As the last vestiges of winter linger, the pony gets distracted in the indoor arena as the old wooden barn creaks in the freezing wind. She startles at the unfamiliar noises. Other days when the temperature warms, she spooks from the crashing of icicles melting or snow sliding off the roof. Crow-stepping and anxious, she wants to flee the scary sounds.
When she’s jumpy, it’s important to stay focused and reassure the pony, with me firmly in charge. As she pulls me in the cart, we’re a team in sync, responding to each other’s emotions and body language. Tension from either of us translates through the reins. We circle back to the place where the unexpected sounds happened, letting her know all is fine now - no monsters in this corner. Circling back and confronting our fears is always good, both for the pony and for me.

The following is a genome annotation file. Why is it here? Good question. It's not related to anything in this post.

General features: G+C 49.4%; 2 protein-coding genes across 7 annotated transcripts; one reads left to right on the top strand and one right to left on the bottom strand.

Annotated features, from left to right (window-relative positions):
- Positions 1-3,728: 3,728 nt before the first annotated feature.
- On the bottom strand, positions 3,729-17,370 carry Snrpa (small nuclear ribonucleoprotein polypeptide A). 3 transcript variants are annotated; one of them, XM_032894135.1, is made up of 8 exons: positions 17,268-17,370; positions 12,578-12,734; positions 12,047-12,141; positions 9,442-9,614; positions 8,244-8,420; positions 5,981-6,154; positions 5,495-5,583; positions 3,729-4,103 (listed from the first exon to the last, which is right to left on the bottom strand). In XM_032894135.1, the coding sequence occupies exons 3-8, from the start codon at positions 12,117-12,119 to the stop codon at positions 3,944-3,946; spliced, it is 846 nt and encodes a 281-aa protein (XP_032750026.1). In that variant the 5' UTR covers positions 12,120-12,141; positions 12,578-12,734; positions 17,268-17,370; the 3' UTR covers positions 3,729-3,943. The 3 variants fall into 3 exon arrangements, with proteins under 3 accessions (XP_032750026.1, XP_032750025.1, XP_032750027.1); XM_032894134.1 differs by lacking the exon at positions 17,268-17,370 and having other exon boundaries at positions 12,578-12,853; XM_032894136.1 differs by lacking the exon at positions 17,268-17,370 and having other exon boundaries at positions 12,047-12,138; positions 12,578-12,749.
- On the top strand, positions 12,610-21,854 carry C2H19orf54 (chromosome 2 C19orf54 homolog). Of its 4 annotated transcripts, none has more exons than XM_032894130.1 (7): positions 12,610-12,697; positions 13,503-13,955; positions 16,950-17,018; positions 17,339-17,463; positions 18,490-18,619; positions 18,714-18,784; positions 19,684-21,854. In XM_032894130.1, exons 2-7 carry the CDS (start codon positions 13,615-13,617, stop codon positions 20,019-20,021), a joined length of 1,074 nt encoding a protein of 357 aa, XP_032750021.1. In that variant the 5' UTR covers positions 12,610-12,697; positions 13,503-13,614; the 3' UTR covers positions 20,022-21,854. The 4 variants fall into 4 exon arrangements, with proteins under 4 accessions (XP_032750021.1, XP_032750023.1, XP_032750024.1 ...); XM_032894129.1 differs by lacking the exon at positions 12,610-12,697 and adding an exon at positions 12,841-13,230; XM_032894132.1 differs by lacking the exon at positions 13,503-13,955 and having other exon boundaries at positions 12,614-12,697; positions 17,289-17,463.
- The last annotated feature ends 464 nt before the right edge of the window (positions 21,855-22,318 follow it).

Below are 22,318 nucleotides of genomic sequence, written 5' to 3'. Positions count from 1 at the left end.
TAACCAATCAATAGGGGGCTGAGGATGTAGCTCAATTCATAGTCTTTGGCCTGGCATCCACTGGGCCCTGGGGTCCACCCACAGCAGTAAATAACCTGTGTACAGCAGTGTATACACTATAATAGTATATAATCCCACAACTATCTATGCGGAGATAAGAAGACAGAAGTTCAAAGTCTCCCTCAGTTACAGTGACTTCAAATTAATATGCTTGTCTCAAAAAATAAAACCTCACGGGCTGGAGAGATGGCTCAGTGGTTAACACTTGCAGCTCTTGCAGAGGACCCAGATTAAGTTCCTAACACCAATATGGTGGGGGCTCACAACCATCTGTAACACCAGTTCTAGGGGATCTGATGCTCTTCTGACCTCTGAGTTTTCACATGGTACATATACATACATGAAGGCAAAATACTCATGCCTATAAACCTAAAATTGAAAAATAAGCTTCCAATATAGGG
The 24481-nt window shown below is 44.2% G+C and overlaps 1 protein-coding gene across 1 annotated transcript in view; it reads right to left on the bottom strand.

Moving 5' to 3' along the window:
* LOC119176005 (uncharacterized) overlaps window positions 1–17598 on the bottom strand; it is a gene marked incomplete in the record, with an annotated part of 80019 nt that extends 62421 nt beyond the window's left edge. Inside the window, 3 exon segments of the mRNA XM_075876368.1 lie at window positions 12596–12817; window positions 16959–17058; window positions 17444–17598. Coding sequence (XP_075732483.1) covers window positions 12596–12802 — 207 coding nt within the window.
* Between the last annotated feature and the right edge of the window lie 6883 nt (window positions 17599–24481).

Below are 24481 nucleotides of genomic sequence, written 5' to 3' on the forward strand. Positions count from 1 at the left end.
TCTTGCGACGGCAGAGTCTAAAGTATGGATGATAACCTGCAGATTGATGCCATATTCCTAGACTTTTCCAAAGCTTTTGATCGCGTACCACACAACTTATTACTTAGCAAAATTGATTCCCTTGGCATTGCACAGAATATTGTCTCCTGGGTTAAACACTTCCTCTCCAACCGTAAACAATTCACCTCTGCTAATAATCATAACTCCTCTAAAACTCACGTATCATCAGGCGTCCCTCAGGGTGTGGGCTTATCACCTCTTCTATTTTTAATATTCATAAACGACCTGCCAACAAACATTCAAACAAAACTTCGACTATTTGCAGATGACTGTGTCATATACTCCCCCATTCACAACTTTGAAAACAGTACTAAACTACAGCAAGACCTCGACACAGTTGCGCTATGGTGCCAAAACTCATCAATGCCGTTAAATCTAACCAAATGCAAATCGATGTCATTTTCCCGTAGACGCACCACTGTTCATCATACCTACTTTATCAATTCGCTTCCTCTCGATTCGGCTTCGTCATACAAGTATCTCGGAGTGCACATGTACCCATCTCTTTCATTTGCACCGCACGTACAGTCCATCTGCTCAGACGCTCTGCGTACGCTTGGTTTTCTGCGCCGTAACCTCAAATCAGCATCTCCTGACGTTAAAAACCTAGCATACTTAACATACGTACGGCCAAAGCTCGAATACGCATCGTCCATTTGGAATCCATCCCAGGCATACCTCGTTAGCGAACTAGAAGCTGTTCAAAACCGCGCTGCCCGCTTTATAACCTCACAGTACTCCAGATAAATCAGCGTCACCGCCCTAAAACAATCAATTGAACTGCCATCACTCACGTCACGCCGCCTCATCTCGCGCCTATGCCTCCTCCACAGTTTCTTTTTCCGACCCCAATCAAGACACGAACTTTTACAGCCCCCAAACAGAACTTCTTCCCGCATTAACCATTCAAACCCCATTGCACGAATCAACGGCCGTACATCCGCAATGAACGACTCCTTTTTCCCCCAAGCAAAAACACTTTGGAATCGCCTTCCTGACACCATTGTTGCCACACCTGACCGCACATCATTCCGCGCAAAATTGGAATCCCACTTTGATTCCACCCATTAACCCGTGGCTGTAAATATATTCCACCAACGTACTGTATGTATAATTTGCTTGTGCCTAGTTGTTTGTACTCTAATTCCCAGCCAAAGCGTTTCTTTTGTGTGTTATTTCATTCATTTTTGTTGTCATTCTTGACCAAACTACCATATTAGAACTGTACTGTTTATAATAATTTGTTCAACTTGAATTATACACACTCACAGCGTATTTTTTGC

Other horses and their riders are also antsy this time of year, and one misstep can set off a chain reaction in the training arena. Disruptions are quickly dispelled when riders and horses settle back down with calm intentionality. Soon enough we’re orbiting each other contentedly.
As the winter wanes, we all look forward to more quality time with our equines. Gone are the frozen water buckets, as well as numb and tingly fingers. Early morning and late afternoon visits are no longer in the dark. And the horses are spending more time outside in the fields, resulting in happier animals with less pent up energy.
Training now ramps up in preparation for spring clinics and summer shows. It’s fun to see all of us, teens to seniors, get more motivated. Individualized action plans are honed with coaches. The pony and I have been working together for six years now, and I still find it essential to work with someone more proficient, to build on what I know and learn what I still don’t know. My only end-goal is further enjoyment.
As the seasons shift, however, it’s important not to rush getting back into competitive shape. I’m told most accidents happen in the spring with over-eager equestrians and their under-prepared horses. As with marathoners and their training cycles, we have to remember to build upon the basics, cross-train with groundwork, and gradually build up strength and stamina for peak performances from our equine athletes.